A Lesson in Balance: Ayurvedic Yoga Teacher Leila Johnson

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When one first encounters renowned Ayurvedic yoga teacher Leila Johnson, they might marvel at the level of grace and simplicity carried by this former actress and now celebrity yoga instructor. One would normally presume a yoga teacher to exude a calming and balancing aura; but with the popularity of yoga around the world and its increasing influence into areas of fitness and health, it is now not so common to find a yoga teacher who brings the spiritual and life balancing components of yoga to their practice. Leila specializes in Ayurveda and bringing the body into balance through ‘yoga-ing right for your type’, eating properly and integrating a philosophy of self-acceptance more than self-improvement.

My session with Leila focused on digestion and yoga, and more specifically, how to get yoga from your food. We spoke about stress, travel and diet and how such elements all have an effect on our mental and physical wellbeing. There were just two of us in the class which made for an intimate and personal workshop. Leila guided us through a brief and calming meditation before we each told her details regarding our sleeping habits, work, travel and daily diet. Leila then approached each us differently – advising certain foods which would balance our digestion.

She introduced what she calls The Handmade Diet, which is about ‘chewing on prana’ – in order to take in life and give out energy. The ideology behind this is that we eat with the seasons, take in locally grown organic and homemade foods and most importantly, create good energy surrounding our meals.  As Leila emphasizes, the ritual of eating is a practice of balance and of ahimsa or ‘non-harming’ which in turn fosters the union of giving and receiving. When we follow this asana (known as movement in yoga), we will have a stronger digestion, more vitality and a higher quality of life.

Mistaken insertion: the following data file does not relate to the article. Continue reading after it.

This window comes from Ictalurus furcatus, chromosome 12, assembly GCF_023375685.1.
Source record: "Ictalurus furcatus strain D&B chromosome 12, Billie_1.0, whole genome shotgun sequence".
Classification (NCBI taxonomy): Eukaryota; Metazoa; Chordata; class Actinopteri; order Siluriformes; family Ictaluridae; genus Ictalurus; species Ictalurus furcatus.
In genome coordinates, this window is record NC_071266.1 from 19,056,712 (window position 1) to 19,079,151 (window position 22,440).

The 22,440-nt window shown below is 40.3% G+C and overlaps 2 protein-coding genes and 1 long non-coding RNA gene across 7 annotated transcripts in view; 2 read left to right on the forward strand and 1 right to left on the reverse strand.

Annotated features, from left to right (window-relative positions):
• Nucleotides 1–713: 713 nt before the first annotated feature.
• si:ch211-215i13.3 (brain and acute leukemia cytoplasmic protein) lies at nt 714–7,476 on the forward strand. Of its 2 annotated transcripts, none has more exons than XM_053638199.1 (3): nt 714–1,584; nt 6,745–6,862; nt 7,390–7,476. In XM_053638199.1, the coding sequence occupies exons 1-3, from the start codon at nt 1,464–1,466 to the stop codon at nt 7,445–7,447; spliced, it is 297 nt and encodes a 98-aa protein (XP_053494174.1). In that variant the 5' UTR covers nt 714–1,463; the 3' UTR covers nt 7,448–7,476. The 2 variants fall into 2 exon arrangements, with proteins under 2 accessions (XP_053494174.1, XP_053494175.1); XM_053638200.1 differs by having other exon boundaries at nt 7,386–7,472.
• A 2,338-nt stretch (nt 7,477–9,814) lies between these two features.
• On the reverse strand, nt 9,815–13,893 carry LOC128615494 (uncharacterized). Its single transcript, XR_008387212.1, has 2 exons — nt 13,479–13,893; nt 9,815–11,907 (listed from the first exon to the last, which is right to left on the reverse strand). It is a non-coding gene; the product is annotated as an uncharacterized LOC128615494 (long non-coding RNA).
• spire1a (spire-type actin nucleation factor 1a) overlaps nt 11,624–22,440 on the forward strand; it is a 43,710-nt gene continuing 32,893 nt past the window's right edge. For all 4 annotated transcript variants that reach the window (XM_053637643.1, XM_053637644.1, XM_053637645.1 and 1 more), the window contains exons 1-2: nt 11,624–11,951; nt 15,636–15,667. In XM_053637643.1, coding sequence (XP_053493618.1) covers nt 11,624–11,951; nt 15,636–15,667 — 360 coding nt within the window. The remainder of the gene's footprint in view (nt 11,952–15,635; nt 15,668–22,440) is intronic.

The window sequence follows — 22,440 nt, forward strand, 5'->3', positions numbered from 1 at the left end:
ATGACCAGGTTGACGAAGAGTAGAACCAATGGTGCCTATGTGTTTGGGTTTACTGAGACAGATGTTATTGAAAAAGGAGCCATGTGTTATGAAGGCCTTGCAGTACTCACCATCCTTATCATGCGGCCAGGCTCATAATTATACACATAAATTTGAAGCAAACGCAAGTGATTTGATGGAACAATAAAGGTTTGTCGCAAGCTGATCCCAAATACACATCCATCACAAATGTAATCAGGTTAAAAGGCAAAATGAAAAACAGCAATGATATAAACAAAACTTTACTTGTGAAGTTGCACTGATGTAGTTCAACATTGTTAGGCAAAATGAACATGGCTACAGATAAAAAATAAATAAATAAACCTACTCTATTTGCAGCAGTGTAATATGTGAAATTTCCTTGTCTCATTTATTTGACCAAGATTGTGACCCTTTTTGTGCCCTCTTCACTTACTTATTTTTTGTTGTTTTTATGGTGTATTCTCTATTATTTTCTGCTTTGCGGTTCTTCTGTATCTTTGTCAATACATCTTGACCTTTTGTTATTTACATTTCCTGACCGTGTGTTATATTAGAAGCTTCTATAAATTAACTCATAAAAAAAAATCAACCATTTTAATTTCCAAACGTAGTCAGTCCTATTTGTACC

Ayurveda, as we were told, measures one’s health by the strength of their digestion. If one’s digestion is off, this means that one’s physical wellbeing is not optimum. We were given a breakdown about which foods would be beneficial for our particular concerns. For clarity and life promoting foods we were told to eat lots of whole foods; whole grains, which have good strengthening properties; mung beans and brown lentils and fresh, clean fish. When one has too much Vata (the Ayurvedic term for energy) and has trouble sleeping, thinks too much or has stressed nerves, Leila suggests to try to drink warm milk with cardamom, cinnamon, raw sugar, ghee with the option of ginger before bed. For a quick fix to foster good digestion and a healthy immune system as well as a good cleanse, mix 1/2 a teaspoon of grated ginger with a pinch of sea salt and a sprinkle of lime 20 minutes before each meal. A good mid-season cleanse, and one which I have personally tried and continue to adhere to, this mix helps to break up AMA or toxins, stimulate digestion as well as aids in a healthy metabolism and weight loss.